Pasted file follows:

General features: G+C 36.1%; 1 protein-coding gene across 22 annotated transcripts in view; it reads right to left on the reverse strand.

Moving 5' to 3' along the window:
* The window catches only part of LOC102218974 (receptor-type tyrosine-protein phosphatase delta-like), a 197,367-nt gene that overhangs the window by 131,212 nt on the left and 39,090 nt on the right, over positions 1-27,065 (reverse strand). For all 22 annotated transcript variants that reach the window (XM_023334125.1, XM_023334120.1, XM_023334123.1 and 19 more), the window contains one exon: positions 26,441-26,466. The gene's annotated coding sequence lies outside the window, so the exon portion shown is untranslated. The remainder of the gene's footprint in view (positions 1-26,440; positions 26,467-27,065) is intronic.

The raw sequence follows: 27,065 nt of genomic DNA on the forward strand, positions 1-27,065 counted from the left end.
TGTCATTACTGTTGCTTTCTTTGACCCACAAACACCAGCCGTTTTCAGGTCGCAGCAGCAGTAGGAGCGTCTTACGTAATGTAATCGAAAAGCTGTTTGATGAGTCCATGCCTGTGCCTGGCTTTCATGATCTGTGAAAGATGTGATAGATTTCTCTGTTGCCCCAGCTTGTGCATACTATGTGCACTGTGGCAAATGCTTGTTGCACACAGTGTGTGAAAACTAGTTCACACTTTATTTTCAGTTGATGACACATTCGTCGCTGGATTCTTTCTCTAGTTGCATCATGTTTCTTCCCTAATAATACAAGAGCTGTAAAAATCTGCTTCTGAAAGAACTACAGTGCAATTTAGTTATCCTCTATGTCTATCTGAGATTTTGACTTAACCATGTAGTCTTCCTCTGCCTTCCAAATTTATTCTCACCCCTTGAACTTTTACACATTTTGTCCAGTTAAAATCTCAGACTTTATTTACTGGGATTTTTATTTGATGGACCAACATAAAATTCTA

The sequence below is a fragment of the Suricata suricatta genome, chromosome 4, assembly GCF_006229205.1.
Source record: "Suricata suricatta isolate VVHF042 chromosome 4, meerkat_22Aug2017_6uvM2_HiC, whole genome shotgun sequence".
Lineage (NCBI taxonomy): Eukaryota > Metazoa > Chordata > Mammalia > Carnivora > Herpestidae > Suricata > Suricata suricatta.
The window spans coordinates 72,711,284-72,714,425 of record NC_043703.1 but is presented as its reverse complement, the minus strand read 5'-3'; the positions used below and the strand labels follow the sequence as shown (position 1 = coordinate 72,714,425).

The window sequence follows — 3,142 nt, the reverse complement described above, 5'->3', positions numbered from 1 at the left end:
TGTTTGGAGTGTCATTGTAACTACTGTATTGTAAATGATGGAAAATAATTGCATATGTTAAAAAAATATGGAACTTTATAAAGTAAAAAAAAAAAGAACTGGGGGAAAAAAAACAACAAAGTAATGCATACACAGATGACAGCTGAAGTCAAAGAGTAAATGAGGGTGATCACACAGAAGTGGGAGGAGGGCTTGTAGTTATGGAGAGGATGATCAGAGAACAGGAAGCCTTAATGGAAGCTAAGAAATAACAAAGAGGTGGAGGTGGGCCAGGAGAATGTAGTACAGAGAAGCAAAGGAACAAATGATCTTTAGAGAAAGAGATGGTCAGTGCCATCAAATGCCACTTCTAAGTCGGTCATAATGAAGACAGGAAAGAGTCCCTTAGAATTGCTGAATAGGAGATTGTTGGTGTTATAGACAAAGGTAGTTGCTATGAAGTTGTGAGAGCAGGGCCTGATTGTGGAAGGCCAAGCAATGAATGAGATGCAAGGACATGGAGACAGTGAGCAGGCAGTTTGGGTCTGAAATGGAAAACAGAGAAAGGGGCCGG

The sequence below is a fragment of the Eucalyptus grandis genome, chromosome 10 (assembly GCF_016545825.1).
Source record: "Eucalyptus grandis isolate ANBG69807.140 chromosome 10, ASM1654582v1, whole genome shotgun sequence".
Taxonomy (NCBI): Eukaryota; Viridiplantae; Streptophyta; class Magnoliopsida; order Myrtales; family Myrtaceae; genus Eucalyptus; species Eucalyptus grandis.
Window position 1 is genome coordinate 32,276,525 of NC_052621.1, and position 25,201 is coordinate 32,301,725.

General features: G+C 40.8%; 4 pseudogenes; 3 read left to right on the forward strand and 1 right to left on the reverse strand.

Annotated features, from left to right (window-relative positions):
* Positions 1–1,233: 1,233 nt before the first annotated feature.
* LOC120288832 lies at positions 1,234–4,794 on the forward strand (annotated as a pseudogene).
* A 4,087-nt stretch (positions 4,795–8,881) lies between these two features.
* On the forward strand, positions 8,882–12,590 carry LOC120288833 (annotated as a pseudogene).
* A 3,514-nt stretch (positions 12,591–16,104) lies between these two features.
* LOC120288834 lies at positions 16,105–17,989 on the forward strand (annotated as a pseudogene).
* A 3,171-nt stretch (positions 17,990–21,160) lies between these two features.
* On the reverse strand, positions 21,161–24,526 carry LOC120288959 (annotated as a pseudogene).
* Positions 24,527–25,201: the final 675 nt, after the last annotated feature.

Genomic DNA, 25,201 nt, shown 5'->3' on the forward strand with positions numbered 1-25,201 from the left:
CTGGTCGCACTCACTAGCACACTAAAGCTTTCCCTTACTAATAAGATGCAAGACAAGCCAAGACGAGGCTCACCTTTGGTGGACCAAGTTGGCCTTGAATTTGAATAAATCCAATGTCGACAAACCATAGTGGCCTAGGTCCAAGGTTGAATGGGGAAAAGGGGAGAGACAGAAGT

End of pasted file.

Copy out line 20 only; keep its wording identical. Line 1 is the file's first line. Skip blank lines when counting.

* A 4,087-nt stretch (positions 4,795–8,881) lies between these two features.